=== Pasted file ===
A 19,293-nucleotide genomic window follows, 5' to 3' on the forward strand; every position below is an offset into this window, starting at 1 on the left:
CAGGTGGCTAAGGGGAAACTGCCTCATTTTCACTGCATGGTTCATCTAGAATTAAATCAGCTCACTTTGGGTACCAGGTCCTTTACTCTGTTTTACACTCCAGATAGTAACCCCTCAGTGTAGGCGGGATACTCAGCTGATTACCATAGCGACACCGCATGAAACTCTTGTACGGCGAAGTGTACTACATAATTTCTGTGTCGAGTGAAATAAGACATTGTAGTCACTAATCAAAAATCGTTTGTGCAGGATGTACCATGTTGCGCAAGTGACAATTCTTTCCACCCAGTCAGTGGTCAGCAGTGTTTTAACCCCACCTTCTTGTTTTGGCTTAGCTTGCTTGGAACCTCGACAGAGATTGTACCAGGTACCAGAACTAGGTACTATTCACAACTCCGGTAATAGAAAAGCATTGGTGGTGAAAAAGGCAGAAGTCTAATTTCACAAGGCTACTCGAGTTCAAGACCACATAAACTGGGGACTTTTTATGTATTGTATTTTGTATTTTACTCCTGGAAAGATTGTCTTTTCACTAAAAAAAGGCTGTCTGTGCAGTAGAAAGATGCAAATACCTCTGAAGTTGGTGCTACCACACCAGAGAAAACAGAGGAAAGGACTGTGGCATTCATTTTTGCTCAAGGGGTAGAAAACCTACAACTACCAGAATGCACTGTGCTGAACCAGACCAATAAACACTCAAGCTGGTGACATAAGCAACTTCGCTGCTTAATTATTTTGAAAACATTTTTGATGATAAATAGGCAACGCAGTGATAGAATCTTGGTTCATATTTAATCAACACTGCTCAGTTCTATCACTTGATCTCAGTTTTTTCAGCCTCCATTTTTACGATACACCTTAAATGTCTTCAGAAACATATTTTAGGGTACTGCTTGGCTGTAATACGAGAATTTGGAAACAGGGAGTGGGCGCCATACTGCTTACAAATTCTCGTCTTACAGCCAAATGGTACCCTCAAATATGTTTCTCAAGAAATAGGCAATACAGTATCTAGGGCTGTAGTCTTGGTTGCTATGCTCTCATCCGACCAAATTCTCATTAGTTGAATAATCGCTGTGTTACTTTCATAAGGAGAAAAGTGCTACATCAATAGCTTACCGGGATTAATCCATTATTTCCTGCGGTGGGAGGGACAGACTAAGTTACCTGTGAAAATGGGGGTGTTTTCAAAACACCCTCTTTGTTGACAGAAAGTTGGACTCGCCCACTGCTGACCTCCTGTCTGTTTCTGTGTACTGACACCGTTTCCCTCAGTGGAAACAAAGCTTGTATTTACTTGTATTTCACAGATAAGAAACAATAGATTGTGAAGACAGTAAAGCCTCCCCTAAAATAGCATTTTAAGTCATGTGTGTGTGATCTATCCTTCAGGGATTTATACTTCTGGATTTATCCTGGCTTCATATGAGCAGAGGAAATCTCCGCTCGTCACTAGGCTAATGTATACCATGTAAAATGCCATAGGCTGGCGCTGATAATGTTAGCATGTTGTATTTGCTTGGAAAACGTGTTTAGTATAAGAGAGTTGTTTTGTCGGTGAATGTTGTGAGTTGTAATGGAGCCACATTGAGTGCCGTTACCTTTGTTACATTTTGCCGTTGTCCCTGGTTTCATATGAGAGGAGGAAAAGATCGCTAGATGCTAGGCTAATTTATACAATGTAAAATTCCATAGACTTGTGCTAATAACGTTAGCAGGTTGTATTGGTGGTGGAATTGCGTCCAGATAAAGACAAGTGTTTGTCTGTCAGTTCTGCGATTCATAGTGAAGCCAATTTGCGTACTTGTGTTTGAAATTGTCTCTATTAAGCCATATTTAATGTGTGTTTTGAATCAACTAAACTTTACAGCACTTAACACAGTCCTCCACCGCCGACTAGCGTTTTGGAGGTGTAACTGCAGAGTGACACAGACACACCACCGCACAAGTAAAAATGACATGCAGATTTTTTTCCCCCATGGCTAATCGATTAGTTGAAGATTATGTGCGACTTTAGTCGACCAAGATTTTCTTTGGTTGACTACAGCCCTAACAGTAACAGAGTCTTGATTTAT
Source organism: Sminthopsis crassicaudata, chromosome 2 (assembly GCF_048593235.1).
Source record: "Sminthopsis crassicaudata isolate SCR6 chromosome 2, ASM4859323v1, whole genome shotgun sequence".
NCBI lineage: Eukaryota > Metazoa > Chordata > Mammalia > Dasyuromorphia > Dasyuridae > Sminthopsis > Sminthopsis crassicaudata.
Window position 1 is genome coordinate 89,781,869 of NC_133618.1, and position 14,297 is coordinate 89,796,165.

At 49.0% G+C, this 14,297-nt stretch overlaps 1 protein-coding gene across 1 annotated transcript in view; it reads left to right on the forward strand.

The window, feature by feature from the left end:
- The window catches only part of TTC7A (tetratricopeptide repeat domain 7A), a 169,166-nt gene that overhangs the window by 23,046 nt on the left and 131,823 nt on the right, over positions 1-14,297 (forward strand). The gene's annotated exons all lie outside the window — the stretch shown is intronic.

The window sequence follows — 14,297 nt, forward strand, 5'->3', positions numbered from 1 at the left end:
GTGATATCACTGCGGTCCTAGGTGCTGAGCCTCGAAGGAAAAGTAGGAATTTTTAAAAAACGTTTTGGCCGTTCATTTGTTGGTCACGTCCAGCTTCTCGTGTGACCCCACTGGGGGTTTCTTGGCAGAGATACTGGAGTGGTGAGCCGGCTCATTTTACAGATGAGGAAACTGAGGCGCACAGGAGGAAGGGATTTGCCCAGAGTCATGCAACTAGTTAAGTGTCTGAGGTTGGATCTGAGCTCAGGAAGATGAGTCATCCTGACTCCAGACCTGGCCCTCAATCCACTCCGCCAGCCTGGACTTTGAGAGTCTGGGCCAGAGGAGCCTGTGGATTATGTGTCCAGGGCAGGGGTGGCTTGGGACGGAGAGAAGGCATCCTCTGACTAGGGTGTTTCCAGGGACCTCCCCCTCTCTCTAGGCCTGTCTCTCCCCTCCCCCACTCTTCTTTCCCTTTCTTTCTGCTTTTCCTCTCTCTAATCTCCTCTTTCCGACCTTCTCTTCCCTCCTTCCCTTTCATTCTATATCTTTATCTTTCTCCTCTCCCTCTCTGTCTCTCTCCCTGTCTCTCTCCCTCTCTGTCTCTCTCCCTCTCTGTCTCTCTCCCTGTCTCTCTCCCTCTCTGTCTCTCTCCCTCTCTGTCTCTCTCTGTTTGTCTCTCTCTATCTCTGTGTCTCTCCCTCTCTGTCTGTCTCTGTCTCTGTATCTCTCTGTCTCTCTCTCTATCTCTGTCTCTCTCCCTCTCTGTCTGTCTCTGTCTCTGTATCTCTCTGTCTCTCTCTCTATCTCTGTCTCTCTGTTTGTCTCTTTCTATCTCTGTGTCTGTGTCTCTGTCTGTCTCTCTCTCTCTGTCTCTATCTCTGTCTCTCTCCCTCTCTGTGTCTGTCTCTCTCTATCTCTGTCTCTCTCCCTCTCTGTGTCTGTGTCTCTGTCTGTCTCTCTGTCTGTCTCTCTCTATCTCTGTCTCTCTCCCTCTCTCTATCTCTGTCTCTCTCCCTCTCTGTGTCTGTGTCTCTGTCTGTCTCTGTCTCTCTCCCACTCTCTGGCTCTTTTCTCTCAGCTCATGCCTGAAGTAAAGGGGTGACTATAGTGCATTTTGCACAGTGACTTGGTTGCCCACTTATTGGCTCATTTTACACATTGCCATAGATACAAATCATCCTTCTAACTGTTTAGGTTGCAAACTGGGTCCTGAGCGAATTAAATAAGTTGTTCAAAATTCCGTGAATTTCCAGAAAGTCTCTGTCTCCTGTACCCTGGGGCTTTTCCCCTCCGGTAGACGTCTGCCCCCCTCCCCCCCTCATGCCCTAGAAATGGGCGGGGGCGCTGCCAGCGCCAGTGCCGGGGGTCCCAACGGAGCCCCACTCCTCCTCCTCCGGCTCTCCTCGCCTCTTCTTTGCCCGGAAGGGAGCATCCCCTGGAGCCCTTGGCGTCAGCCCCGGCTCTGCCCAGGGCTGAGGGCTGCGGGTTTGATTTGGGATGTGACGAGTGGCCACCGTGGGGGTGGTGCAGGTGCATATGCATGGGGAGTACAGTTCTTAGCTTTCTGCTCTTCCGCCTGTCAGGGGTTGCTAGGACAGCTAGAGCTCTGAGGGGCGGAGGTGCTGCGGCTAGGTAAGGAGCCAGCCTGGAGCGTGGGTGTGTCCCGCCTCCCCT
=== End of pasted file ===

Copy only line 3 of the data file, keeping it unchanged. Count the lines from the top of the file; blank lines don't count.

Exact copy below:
Source organism: Sminthopsis crassicaudata, chromosome 2 (assembly GCF_048593235.1).